Does real estate investing work?

Buying and owning real estate is an investment strategy that can be satisfying and lucrative. Unlike investors in stocks and bonds, prospective real estate owners can use leverage to buy a property by paying a portion of the total cost upfront and then settling the balance, plus interest, over time. REITs allow you to invest in real estate without physical real estate. Often, compared to mutual funds, they are companies that own commercial real estate, such as office buildings, retail spaces, apartments, and hotels.

REITs tend to pay high dividends, making them a common investment in retirement. Investors who don't need or want regular income can automatically reinvest those dividends to further increase their investment. At my financial planning firm, we focus on serving clients in their 30s and 50s, and we see firsthand how popular the idea that real estate is a way to get rich (relatively) quickly. That would be nice if real estate were an obvious passive income generator, as many people think it is.

The problem is that the narrative doesn't align with reality. Of course, you could outsource the headache and use a licensed property management company. That's a viable option and one that is used by many serious real estate investors. But that leaves even less room for profit, considering that standard property management fees can account for 10% of your monthly rent.

While there are some simplified formulas, such as the 1% rule, which suggests that the rent you could charge on a rental property must equal 1% of the purchase price of that property to be a good deal, they are too generalized to be strict and fast rules for success. Bloggers and podcasters tend to make real estate investing seem deceptively simple, so it's easy to think that you can handle everything on your own. Unless you feel very passionate about investing in real estate and are willing to devote time, energy and money to such a massive project, it's probably best to build your assets through other avenues. Other real estate investments, such as REITs, have had average annual returns of up to 11.28%, according to Nareit, even a vanilla S%26P 500 ETF has provided average annual returns of around 10% in the long term.

Although land speculation is often a form of short-term real estate investment, a smart investor who understands the needs of the industry he is courting (oil and gas miners, farmers, home builders, or commercial developers) can make a considerable profit by choosing the right plot of land at the right price at the right time. Fundrise, Crowdstreet and DiversyFund, three popular platforms, offer a range of different options depending on how much money you have to invest, from real estate funds to individual real estate projects. Many of these online platforms allow you to invest in specific real estate development projects, rather than large generic portfolios of properties. Real estate can be a solid investment and one that has the potential to provide a stable income and generate wealth.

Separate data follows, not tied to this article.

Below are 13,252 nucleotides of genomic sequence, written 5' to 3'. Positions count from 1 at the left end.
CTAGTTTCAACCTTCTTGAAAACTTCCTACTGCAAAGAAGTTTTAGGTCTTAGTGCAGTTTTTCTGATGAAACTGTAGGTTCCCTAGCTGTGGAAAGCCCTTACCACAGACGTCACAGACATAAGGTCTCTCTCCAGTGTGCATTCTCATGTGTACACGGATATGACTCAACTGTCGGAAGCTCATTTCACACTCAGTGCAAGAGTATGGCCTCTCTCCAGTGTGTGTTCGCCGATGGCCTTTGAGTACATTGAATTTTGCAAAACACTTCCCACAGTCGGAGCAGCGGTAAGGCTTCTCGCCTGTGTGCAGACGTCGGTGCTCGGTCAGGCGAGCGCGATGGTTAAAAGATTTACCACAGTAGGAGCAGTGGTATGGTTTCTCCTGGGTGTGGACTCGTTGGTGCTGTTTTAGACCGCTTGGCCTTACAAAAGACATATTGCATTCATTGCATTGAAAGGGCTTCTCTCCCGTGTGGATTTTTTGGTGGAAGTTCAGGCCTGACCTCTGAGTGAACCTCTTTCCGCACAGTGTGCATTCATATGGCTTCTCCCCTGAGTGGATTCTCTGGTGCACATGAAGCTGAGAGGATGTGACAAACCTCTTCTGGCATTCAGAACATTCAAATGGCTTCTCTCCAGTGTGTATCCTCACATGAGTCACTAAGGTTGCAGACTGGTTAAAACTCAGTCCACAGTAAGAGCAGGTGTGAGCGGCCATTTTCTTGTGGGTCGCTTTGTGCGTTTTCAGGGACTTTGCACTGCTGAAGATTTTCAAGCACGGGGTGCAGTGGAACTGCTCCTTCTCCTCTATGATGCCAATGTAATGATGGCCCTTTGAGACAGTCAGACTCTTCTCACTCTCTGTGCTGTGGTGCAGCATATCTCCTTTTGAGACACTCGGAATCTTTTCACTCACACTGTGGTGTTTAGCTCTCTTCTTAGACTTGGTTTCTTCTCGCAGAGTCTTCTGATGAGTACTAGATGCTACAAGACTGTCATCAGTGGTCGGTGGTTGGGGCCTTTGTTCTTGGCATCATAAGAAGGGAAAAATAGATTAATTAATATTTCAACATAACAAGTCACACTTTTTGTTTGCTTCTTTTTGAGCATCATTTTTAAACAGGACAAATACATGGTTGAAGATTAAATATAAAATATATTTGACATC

It is important for the success of a new real estate investor to build and foster these types of relationships. But they come at the price of higher volatility and lower diversification benefits, since they have a much greater correlation with the general stock market than direct real estate investments. This may include details on the assets acquired and management's perspective on the viability and performance of specific real estate investments and as an asset class. If you don't have DIY skills, consider investing in real estate through a REIT or crowdfunding platform rather than directly in a property.

While investing in real estate with rental properties offers greater earning potential, it also requires a lot of effort on your part. Ask any experienced real estate investor who manages properties with tenants about their unexpected to-do list, and they'll tell you about repairs that greatly exceed the budget, evictions and entanglements with the court system, or other horror stories about rents gone wrong. Remember, you can invest in real estate through the marketplace through REITs or real estate investment trusts. Like day traders who are a far cry from buy-and-hold investors, real estate flippers are a completely different breed of buy and rent landlords.

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Amie Ballance
Amie Ballance

Professional zombie guru. Hardcore web expert. Award-winning beer buff. Avid tv ninja. Friendly coffee evangelist.

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